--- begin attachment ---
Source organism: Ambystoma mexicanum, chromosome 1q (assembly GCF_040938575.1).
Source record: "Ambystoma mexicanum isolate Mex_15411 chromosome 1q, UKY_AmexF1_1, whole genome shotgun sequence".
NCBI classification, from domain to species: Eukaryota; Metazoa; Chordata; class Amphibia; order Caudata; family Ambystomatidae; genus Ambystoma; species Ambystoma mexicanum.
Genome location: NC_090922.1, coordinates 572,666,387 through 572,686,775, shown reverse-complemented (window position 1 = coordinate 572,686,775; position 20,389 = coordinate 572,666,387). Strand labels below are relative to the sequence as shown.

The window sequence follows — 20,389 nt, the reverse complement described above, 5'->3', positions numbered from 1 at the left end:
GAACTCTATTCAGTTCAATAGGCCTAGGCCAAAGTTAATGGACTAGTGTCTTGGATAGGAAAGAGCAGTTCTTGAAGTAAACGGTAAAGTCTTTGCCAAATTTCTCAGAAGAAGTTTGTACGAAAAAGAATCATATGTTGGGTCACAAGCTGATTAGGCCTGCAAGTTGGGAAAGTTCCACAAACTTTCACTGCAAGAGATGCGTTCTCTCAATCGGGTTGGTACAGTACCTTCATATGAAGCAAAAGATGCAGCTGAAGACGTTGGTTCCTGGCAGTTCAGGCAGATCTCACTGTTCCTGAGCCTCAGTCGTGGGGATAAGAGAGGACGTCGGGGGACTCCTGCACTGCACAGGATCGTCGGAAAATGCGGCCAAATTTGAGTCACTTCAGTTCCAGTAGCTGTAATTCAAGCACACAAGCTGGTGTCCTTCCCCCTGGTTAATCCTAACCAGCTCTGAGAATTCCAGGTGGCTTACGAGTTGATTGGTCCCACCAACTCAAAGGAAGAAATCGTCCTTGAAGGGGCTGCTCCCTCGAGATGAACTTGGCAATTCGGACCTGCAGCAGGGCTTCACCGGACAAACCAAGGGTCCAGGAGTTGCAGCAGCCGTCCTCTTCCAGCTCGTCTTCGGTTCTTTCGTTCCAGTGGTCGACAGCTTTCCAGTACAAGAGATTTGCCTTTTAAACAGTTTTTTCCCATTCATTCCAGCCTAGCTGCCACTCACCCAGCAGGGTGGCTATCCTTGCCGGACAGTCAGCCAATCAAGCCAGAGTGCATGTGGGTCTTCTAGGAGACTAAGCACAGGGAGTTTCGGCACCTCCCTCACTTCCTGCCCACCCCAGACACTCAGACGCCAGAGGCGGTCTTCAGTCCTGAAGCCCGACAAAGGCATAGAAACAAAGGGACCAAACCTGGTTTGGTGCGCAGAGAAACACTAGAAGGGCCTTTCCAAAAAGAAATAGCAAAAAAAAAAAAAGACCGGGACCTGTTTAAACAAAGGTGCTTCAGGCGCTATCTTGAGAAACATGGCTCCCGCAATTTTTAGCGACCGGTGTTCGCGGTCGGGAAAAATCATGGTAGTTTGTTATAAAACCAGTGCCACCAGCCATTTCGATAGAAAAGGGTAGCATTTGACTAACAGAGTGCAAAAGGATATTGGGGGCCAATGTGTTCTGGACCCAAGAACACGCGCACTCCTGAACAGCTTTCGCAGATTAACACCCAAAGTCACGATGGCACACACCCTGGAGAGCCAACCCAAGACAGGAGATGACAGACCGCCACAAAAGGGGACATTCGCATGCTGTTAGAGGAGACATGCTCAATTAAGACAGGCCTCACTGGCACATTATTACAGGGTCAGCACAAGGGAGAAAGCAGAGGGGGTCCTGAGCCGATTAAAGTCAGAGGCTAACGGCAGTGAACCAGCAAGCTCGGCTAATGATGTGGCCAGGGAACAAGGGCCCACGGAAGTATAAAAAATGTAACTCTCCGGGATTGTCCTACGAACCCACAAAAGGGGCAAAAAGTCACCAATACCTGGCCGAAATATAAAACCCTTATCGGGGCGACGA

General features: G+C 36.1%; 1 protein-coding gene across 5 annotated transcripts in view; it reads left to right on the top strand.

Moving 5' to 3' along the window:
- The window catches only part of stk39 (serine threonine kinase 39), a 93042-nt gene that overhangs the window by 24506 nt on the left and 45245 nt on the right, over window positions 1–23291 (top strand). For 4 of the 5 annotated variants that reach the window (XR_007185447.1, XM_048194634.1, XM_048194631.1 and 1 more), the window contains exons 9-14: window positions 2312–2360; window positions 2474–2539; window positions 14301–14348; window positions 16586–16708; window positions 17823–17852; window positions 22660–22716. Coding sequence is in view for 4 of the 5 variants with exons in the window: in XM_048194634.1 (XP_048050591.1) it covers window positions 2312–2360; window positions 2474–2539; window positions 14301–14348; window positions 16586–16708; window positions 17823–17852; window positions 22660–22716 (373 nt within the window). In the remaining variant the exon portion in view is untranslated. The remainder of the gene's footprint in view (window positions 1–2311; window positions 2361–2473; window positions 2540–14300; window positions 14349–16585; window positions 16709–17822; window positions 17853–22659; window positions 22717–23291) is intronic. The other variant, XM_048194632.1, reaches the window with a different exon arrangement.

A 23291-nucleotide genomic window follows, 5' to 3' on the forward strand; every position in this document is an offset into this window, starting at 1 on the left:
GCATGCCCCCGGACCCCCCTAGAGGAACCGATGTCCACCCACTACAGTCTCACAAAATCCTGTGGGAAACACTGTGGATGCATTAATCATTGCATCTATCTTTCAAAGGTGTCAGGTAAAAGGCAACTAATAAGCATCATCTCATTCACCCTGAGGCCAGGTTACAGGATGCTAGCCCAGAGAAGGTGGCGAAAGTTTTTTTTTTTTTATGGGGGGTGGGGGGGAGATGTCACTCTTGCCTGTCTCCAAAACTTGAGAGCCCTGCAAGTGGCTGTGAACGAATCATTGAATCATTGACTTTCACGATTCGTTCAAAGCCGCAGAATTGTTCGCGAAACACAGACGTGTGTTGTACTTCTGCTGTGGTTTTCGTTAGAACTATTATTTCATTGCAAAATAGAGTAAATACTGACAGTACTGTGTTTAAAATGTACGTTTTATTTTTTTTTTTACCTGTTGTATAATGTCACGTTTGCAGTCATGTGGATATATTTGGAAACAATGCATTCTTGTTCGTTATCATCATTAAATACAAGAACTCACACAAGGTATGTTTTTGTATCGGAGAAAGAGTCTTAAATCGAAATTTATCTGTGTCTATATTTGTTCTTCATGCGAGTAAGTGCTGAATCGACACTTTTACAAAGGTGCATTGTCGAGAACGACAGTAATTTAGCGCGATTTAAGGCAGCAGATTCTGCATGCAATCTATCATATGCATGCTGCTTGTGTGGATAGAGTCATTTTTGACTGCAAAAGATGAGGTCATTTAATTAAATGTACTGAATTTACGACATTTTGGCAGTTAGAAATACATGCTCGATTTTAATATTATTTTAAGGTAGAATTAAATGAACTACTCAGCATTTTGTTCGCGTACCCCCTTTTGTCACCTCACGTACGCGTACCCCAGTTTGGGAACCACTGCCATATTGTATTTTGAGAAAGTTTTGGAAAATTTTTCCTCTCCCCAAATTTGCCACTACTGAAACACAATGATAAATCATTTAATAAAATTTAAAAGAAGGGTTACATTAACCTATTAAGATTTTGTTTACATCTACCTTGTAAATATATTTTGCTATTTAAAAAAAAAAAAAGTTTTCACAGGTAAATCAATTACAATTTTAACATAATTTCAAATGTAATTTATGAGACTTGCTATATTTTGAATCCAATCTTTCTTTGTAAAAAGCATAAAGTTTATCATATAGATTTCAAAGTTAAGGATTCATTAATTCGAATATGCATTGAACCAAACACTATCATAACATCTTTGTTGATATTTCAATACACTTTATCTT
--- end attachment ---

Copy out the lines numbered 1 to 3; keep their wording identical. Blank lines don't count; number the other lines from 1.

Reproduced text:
Source organism: Ambystoma mexicanum, chromosome 1q (assembly GCF_040938575.1).
Source record: "Ambystoma mexicanum isolate Mex_15411 chromosome 1q, UKY_AmexF1_1, whole genome shotgun sequence".
NCBI classification, from domain to species: Eukaryota; Metazoa; Chordata; class Amphibia; order Caudata; family Ambystomatidae; genus Ambystoma; species Ambystoma mexicanum.